Five Eating Right Tips to Avert Cancer

Though we may not have solid evidence, yet based on the National Cancer Institute (NCI) estimates, eating a healthy diet may prevent as many as one third of all cancer deaths. In our body, the dietary fats promote cancer by stimulating the abnormal cell division. Some of these fat are also susceptible to production of free radicals, toxic molecules that damage our body cells. Also, the excess calories from fat leads to obesity which is oft linked with an increased risk of cancers of the endometrium (lining of the uterus), colon and rectum and possibly, breast.

Fruits and Vegetables

The strongest and most consistent evidence for diet’s role in reducing one’s risk for most cancers is seen in the organic fruits and vegetables. Nutrients, fibre and other chemicals contained in fruits and vegetables may work together. Antioxidants, such as vitamin C and E and beta carotene, may help block cell damage caused by free radicals. The B vitamin folic acid may inhibit transformation of normal cells into malignant cells and strengthen ones immunity system. Fruits and vegetables also contain virtually no fat and mostly contain fibre.

Now that we have a few basics clear, let us follow these five easy tips that will help us to reduce our risk towards Cancer:

  1. Eat plenty of high fibre foods – Fibre increases the movement of digested food through the intestine. This may reduce the amount of time your colon is exposed to cancer promoting substances formed during digestion. Diets high in fibre also tend to be low in fat and high in other nutrients. These characteristics may enhance protection. Always aim for 20 to 30 grams of fibre daily. Fruits and vegetables, especially legumes such as peas, beans and lentils, contain up to four grams of fibre in one half cup.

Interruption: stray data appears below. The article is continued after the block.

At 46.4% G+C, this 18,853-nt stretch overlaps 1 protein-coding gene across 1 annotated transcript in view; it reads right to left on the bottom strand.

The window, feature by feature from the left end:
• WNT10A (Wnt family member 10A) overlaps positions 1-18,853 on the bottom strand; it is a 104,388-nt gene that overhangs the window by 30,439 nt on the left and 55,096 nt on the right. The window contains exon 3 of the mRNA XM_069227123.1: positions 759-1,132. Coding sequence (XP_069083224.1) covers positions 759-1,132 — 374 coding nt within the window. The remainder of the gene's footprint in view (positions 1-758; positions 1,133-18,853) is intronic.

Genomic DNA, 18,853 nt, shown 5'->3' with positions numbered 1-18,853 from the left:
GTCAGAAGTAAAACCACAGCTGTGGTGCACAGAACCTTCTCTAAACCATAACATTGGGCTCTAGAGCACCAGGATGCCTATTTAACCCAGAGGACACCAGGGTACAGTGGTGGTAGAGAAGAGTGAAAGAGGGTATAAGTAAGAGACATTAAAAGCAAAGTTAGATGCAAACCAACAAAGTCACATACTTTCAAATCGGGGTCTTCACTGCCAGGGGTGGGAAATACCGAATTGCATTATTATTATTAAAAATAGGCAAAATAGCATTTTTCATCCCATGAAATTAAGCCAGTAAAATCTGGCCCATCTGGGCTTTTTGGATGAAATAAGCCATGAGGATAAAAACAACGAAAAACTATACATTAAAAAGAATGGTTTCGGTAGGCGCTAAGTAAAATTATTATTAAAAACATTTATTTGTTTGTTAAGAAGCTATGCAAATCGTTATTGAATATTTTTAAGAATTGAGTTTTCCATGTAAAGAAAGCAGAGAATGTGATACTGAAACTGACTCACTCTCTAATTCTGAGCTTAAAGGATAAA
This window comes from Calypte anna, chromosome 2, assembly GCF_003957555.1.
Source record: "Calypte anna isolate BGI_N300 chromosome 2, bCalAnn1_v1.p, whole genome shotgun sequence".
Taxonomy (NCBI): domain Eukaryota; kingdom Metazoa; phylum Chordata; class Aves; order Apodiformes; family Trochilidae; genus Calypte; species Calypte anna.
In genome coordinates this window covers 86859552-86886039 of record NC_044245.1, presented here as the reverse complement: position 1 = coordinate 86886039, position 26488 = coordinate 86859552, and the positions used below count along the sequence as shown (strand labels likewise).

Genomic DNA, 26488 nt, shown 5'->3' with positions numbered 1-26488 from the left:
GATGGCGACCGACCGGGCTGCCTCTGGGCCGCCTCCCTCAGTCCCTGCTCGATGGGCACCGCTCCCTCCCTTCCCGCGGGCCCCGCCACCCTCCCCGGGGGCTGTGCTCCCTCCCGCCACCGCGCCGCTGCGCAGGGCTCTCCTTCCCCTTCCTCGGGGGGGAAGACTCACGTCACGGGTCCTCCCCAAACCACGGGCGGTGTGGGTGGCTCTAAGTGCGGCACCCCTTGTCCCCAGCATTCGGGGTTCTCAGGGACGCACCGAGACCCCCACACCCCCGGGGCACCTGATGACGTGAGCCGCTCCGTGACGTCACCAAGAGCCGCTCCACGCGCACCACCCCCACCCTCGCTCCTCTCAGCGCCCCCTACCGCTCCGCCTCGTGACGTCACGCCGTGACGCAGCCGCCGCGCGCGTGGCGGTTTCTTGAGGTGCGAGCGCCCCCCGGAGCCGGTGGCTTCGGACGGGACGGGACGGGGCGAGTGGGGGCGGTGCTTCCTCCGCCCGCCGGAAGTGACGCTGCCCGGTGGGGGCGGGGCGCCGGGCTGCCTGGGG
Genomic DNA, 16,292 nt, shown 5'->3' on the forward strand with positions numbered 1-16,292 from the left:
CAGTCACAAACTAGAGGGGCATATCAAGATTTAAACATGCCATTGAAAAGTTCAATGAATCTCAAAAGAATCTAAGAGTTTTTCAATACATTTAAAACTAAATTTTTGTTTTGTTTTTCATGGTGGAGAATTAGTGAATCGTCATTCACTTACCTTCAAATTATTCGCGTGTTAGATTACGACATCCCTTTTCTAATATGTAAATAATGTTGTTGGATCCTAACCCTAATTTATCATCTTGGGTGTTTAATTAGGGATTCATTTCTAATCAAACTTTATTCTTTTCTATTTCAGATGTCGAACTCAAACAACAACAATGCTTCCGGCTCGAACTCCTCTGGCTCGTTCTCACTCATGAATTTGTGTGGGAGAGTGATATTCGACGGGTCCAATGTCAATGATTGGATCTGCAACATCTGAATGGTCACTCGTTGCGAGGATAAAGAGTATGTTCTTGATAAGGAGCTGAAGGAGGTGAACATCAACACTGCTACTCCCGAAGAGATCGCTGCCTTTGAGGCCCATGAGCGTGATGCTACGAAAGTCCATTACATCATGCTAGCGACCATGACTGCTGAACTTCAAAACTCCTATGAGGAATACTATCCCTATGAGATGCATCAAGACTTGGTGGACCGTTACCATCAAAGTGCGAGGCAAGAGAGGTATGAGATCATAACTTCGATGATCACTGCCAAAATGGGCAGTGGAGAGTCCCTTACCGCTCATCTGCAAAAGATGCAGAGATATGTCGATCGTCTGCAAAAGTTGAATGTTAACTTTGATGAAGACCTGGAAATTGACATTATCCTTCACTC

2. Reduce Fat – Limit all types of fat to less than 65 grams daily, based on a 2,000 calorie diet.
  3. Eat at least five servings of fruits and vegetables daily – Emphasize on citrus fruits for vitamin C and deep-yellow and dark-green vegetables for beta carotene. Turnip greens provide folic acid. Cruciferous vegetables such as Brussels sprouts, broccoli and cabbage contain a variety of substances that may protect against cancer.
  4. Maintain a healthy weight – In addition to eating a low-fat, high-fibre diet, exercise regularly.
  5. Choose a variety of foods – No one food offers all the nutrients you need. Foods provide a unique balance of nutrients that can’t be duplicated by supplements.

(Source: Mayo Clinic Heath Letter)

Author Profile

Priya Poojary
Priya Poojary
As a blogger, my ultimate goal is to help my readers love, celebrate and enjoy the different cuisine recipes from across the states in a healthy and positive way.

Priya Poojary

As a blogger, my ultimate goal is to help my readers love, celebrate and enjoy the different cuisine recipes from across the states in a healthy and positive way.

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